The Complexity of Communication


One of the most interesting questions posed in the last thirty years of computer science is to ask how much “information” must be communicated between two parties in order for them to jointly compute something. One can imagine these two parties living on distant planets, so that the cost of communicating any amount of information is very expensive, but each person has an integral component of the answer that the other does not.

Since this question was originally posed by Andrew Yao in 1979, it has led to a flurry of applications in many areas of mathematics and computer science. In particular it has become a standard tool for proving lower bounds in many settings such as circuit design and streaming algorithms. And if there’s anything theory folks love more than a problem that can be solved by an efficient algorithm, it’s a proof that a problem cannot be solved by any efficient algorithm (that’s what I mean by “lower bound”).

Despite its huge applicability, the basic results in this area are elementary. In this post we’ll cover those basics, but once you get past these basic ideas and their natural extensions you quickly approach the state of the art and open research problems. Attempts to tackle these problems in recent years have used sophisticated techniques in Fourier analysis, Ramsey theory, and geometry. This makes it a very fun and exciting field.

As a quick side note before we start, the question we’re asking is different from the one of determining the information content of a specific message. That is the domain of information theory, which was posed (and answered) decades earlier. Here we’re trying to determine the complexity of a problem, where more complex messages require more information about their inputs.

The Basic Two-Player Model

The most basic protocol is simple enough to describe over a dinner table. Alice and Bob each have one piece of information x,y, respectively, say they each have a number. And together they want to compute some operation that depends on both their inputs, for example whether x > y. But in the beginning Alice has access only to her number x, and knows nothing about y. So Alice sends Bob a few bits. Depending on the message Bob computes something and replies, and this repeats until they have computed an answer. The question is: what is the minimum number of bits they need to exchange in order for both of them to be able to compute the right answer?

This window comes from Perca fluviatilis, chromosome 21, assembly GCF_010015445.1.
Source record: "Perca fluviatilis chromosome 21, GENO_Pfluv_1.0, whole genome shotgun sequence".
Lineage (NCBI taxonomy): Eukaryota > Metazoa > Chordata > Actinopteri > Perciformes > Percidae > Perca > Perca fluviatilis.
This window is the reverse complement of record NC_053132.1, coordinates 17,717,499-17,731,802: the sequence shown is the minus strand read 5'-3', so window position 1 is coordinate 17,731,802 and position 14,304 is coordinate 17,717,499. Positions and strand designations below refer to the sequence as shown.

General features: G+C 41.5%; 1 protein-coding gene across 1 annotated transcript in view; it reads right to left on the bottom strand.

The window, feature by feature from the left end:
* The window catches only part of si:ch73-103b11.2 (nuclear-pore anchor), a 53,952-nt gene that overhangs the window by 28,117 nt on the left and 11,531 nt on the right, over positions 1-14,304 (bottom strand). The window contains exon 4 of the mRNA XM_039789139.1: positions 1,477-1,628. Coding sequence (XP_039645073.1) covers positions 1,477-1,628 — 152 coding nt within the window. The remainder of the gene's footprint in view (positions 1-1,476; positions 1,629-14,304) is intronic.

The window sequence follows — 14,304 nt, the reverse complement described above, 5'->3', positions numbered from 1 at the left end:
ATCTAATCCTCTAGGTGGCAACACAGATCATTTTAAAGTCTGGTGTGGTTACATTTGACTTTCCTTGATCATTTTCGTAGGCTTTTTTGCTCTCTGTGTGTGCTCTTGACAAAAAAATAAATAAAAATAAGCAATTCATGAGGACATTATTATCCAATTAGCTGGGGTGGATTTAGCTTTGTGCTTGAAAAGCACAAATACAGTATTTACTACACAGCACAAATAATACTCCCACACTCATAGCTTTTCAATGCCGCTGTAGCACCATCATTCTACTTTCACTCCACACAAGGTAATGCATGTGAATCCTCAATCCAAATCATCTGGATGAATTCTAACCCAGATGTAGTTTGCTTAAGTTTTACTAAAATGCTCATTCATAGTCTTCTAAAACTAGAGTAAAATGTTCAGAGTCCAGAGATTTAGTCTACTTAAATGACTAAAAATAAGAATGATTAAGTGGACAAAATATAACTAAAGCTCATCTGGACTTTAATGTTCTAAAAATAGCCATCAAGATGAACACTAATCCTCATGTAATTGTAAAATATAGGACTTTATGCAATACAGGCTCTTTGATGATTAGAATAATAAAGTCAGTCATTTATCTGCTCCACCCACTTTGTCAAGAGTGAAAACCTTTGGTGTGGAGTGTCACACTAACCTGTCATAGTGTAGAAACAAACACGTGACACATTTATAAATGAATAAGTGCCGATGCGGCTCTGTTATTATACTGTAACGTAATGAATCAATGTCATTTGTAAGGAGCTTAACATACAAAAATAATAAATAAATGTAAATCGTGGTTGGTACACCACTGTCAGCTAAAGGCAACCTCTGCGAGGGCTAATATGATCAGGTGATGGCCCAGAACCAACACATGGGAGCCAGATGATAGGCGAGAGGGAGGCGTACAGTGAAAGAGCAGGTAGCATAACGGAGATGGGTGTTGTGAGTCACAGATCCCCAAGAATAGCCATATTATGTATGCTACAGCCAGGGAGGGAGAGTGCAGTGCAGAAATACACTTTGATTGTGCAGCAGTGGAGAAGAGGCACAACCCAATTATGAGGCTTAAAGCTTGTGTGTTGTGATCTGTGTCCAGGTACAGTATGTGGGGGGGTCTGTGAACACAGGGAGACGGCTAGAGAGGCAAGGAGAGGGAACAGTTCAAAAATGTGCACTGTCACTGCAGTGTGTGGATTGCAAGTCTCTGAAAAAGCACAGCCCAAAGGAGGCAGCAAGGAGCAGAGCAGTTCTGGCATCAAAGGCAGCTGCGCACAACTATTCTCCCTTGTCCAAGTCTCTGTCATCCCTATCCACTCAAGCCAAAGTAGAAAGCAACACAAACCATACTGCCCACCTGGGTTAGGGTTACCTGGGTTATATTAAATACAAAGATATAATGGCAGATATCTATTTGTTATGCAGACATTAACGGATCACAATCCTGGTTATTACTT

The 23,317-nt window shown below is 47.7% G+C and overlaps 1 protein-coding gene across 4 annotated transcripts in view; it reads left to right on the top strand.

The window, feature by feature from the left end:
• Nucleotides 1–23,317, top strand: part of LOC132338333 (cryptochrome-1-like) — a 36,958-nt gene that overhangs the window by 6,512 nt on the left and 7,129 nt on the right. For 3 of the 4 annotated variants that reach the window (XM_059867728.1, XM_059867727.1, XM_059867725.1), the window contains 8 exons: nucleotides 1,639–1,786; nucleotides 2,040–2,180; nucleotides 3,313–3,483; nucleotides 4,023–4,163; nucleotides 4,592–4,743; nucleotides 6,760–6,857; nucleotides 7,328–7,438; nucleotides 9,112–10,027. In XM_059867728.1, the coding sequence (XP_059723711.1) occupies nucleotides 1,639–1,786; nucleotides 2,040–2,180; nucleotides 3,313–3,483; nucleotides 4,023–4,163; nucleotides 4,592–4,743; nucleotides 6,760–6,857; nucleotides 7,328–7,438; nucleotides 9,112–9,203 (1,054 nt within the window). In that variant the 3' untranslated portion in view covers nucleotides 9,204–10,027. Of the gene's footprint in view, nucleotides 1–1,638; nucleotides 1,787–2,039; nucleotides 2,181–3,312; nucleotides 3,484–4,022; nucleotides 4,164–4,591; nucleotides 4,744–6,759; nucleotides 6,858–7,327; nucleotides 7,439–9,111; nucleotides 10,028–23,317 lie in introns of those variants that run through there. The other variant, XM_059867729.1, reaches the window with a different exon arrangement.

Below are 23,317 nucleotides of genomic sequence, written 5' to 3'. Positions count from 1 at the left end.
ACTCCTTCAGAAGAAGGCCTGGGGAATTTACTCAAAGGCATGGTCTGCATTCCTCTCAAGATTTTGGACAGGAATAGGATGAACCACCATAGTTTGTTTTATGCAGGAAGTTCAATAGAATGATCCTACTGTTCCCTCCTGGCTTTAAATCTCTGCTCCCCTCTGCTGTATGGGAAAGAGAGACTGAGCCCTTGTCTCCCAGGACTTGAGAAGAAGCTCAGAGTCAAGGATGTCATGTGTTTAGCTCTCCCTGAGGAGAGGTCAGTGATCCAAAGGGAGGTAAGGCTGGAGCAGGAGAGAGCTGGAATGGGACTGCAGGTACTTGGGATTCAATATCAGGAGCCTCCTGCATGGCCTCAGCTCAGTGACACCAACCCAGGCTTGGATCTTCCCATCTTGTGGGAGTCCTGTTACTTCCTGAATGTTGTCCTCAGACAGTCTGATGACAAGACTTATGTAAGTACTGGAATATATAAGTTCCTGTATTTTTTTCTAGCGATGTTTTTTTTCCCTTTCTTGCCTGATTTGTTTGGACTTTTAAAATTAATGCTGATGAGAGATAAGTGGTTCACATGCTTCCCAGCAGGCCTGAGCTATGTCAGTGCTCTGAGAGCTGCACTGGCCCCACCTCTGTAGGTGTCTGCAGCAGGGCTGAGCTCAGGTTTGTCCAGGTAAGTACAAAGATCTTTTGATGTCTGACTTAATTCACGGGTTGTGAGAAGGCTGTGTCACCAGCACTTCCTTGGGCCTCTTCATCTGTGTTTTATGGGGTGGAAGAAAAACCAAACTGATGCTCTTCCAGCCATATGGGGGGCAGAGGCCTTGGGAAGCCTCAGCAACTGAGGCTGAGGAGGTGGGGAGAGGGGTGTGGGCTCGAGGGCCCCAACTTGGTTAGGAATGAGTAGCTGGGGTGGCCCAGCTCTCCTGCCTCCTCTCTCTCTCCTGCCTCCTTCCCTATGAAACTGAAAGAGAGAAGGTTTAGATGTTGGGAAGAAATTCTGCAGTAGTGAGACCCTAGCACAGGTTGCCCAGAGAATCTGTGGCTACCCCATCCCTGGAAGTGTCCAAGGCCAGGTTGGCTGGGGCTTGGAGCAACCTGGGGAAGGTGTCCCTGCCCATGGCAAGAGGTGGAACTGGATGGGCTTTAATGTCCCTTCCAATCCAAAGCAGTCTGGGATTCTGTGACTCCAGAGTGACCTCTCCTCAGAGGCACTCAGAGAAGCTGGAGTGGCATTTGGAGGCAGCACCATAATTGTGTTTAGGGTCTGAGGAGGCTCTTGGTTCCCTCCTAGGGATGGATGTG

There are a few things to clarify here: we’re assuming that Alice and Bob have agreed on a protocol for sending information before they ever saw their individual numbers. So imagine ten years earlier Alice and Bob were on the same planet, and they agreed on the rules they’d follow for sending/replying information once they got their numbers. In other words, we’re making a worst-case assumption on Alice and Bob’s inputs, and as usual it will be measured as a function of n, the lengths of their inputs. Then we take a minimum (asymptotically) over all possible protocols they could follow, and this value is the “communication complexity” of the problem. Computing the exact communication complexity of a given problem is no simple task, since there’s always the nagging question of whether there’s some cleverer protocol than the one you came up with. So most of the results are bounds on the communication complexity of a problem.

Indeed, we can give our first simple bound for the “x greater than y” problem we posed above. Say the strings x,y both have n bits. What Alice does is send her entire string x to Bob, and Bob then computes the answer and sends the answer bit back to Alice. This requires n + 1 bits of communication. This proves that the communication complexity of “x > y” is bounded from above by n+1. A much harder question is, can we do any better?

To make any progress on upper or lower bounds we need to be a bit more formal about the communication model. Basically, the useful analysis happens when the players alternate sending single bits, and this is only off by small constant factors from a more general model. This is the asymptotic analysis, that we only distinguish between things like linear complexity O(n) versus sublinear options like \log(n) or \sqrt{n} or even constant complexity O(1). Indeed, the protocol we described for x > y is the stupidest possible protocol for the problem, and it’s actually valid for any problem. For this problem it happens to be optimal, but we’re just trying to emphasize that nontrivial bounds are all sub-linear in the size of the inputs.

On to the formal model.

Definition: player is a computationally unbounded Turing machine.

And we really mean unbounded. Our players have no time or space constraints, and if they want they can solve undecidable problems like the halting problem or computing Kolmogorov complexity. This is to emphasize that the critical resource is the amount of communication between players. Moreover, it gives us a hint that lower bounds in this model won’t come form computational intractability, but instead will be “information-theoretic.”

Definition: Let \Sigma^* be the set of all binary strings. A communication protocol is a pair of functions A,B: \Sigma^* \times \Sigma^* \to \{ 0,1 \}.

The input to these functions A(x, h) should be thought of as follows: x is the player’s secret input and h is the communication history so far. The output is the single bit that they will send in that round (which can be determined by the length of h since only one bit is sent in each round). The protocol then runs by having Alice send b_1 = A(x, \{ \}) to Bob, then Bob replies with b_2 = B(y, b_1), Alice continues with b_3 = A(x, b_1b_2), and so on. We implicitly understand that the content of a communication protocol includes a termination condition, but we’ll omit this from the notation. We call the length of the protocol the number of rounds.